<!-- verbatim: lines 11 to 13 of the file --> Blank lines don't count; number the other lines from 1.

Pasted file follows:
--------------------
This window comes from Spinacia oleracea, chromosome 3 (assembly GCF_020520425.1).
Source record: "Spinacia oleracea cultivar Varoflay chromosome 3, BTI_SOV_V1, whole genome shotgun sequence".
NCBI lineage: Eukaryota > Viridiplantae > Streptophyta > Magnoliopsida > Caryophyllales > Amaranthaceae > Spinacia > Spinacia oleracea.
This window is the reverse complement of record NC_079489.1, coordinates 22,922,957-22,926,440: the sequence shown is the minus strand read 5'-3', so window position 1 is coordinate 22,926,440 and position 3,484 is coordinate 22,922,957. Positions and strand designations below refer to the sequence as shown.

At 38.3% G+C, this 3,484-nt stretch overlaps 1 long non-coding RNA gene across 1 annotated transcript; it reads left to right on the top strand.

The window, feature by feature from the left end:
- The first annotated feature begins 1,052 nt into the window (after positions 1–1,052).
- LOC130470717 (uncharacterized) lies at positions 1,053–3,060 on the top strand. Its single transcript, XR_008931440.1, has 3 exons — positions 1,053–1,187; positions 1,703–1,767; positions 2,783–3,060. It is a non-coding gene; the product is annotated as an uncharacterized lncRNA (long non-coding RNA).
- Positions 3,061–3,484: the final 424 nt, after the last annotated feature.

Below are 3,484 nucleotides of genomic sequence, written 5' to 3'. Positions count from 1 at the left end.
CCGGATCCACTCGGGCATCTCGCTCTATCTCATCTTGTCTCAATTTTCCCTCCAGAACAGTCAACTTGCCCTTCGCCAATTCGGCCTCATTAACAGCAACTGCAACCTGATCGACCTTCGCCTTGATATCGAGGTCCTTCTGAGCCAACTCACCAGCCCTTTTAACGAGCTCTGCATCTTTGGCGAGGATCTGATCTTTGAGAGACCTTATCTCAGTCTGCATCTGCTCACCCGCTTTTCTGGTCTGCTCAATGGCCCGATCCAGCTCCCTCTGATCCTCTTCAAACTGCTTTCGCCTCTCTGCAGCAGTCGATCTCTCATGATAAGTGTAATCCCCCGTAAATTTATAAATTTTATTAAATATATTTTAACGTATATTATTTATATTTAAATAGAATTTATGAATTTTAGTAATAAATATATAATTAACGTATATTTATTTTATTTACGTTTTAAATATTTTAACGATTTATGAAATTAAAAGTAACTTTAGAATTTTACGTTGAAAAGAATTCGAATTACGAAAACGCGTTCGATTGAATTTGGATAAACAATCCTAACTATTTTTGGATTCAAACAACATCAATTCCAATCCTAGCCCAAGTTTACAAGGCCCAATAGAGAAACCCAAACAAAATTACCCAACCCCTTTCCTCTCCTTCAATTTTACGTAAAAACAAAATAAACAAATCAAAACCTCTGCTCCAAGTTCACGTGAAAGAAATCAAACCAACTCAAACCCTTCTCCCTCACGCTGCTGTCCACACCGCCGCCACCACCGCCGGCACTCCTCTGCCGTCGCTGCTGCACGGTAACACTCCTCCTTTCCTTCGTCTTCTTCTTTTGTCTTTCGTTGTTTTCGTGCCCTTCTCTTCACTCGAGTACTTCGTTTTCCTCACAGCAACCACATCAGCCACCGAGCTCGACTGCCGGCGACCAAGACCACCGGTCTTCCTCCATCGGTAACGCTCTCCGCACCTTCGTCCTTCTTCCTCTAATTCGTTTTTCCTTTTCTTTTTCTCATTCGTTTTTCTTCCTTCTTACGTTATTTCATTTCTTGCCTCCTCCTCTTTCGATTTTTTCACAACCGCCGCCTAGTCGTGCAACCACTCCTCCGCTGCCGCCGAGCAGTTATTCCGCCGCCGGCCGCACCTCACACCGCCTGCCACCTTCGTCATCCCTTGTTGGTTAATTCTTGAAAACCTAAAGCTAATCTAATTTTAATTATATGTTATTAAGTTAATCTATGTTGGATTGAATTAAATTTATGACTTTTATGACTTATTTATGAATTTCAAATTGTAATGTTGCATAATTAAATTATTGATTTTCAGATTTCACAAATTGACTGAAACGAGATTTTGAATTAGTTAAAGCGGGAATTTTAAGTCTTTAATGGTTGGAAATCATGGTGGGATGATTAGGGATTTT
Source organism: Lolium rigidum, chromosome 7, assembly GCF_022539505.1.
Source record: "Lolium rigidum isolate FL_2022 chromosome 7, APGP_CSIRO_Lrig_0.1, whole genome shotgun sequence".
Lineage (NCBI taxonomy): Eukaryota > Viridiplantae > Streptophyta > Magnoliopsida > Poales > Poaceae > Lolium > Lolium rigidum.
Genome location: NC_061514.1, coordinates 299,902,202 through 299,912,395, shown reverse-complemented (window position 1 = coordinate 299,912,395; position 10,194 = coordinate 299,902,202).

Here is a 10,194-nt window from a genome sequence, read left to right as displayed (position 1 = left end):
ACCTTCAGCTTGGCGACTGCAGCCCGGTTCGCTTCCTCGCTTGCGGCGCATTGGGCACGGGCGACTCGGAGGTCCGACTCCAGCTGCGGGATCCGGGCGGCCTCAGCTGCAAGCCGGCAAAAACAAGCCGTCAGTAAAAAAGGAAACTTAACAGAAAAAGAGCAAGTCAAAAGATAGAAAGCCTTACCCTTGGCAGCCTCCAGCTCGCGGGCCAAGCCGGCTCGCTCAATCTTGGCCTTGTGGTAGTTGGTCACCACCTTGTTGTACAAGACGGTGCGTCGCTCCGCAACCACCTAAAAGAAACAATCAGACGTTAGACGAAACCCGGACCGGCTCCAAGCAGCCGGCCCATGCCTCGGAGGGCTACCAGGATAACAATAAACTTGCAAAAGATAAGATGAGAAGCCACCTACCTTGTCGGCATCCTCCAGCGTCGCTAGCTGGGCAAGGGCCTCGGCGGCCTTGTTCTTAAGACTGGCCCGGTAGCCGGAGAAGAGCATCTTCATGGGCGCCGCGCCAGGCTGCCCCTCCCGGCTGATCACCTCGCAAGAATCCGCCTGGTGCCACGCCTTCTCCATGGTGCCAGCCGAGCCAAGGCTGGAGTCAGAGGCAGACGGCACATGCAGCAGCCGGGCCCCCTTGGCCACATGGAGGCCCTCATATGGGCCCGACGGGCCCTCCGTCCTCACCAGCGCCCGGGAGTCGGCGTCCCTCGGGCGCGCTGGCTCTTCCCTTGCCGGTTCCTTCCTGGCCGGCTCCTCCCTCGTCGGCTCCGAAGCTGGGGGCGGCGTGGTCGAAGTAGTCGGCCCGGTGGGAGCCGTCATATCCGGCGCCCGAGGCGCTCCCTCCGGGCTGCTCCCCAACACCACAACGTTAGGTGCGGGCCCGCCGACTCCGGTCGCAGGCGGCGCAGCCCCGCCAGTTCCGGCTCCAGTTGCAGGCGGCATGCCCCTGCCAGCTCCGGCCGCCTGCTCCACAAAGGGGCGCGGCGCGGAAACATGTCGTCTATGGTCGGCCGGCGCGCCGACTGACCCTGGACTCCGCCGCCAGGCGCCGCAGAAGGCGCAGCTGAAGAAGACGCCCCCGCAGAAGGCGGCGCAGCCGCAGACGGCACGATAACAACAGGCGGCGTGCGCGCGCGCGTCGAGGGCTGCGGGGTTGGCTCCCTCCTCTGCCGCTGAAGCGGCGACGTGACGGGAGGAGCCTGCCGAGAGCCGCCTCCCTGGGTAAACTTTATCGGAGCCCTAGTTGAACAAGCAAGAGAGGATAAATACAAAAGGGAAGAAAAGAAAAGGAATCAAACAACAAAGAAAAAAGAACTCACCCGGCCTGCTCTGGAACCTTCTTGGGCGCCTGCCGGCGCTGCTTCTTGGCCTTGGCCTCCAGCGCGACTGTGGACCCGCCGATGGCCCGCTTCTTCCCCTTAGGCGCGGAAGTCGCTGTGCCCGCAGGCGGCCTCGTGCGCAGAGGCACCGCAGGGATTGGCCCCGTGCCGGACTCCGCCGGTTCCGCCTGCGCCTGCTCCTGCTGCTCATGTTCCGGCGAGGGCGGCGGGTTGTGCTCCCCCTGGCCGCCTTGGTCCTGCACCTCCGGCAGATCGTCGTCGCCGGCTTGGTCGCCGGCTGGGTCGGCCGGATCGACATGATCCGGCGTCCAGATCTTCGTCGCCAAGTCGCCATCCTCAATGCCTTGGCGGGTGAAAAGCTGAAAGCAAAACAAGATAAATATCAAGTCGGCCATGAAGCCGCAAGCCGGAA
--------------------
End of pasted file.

CCGGATCCACTCGGGCATCTCGCTCTATCTCATCTTGTCTCAATTTTCCCTCCAGAACAGTCAACTTGCCCTTCGCCAATTCGGCCTCATTAACAGCAACTGCAACCTGATCGACCTTCGCCTTGATATCGAGGTCCTTCTGAGCCAACTCACCAGCCCTTTTAACGAGCTCTGCATCTTTGGCGAGGATCTGATCTTTGAGAGACCTTATCTCAGTCTGCATCTGCTCACCCGCTTTTCTGGTCTGCTCAATGGCCCGATCCAGCTCCCTCTGATCCTCTTCAAACTGCTTTCGCCTCTCTGCAGCAGTCGATCTCTCATGATAAGTGTAATCCCCCGTAAATTTATAAATTTTATTAAATATATTTTAACGTATATTATTTATATTTAAATAGAATTTATGAATTTTAGTAATAAATATATAATTAACGTATATTTATTTTATTTACGTTTTAAATATTTTAACGATTTATGAAATTAAAAGTAACTTTAGAATTTTACGTTGAAAAGAATTCGAATTACGAAAACGCGTTCGATTGAATTTGGATAAACAATCCTAACTATTTTTGGATTCAAACAACATCAATTCCAATCCTAGCCCAAGTTTACAAGGCCCAATAGAGAAACCCAAACAAAATTACCCAACCCCTTTCCTCTCCTTCAATTTTACGTAAAAACAAAATAAACAAATCAAAACCTCTGCTCCAAGTTCACGTGAAAGAAATCAAACCAACTCAAACCCTTCTCCCTCACGCTGCTGTCCACACCGCCGCCACCACCGCCGGCACTCCTCTGCCGTCGCTGCTGCACGGTAACACTCCTCCTTTCCTTCGTCTTCTTCTTTTGTCTTTCGTTGTTTTCGTGCCCTTCTCTTCACTCGAGTACTTCGTTTTCCTCACAGCAACCACATCAGCCACCGAGCTCGACTGCCGGCGACCAAGACCACCGGTCTTCCTCCATCGGTAACGCTCTCCGCACCTTCGTCCTTCTTCCTCTAATTCGTTTTTCCTTTTCTTTTTCTCATTCGTTTTTCTTCCTTCTTACGTTATTTCATTTCTTGCCTCCTCCTCTTTCGATTTTTTCACAACCGCCGCCTAGTCGTGCAACCACTCCTCCGCTGCCGCCGAGCAGTTATTCCGCCGCCGGCCGCACCTCACACCGCCTGCCACCTTCGTCATCCCTTGTTGGTTAATTCTTGAAAACCTAAAGCTAATCTAATTTTAATTATATGTTATTAAGTTAATCTATGTTGGATTGAATTAAATTTATGACTTTTATGACTTATTTATGAATTTCAAATTGTAATGTTGCATAATTAAATTATTGATTTTCAGATTTCACAAATTGACTGAAACGAGATTTTGAATTAGTTAAAGCGGGAATTTTAAGTCTTTAATGGTTGGAAATCATGGTGGGATGATTAGGGATTTT
Source organism: Lolium rigidum, chromosome 7, assembly GCF_022539505.1.
Source record: "Lolium rigidum isolate FL_2022 chromosome 7, APGP_CSIRO_Lrig_0.1, whole genome shotgun sequence".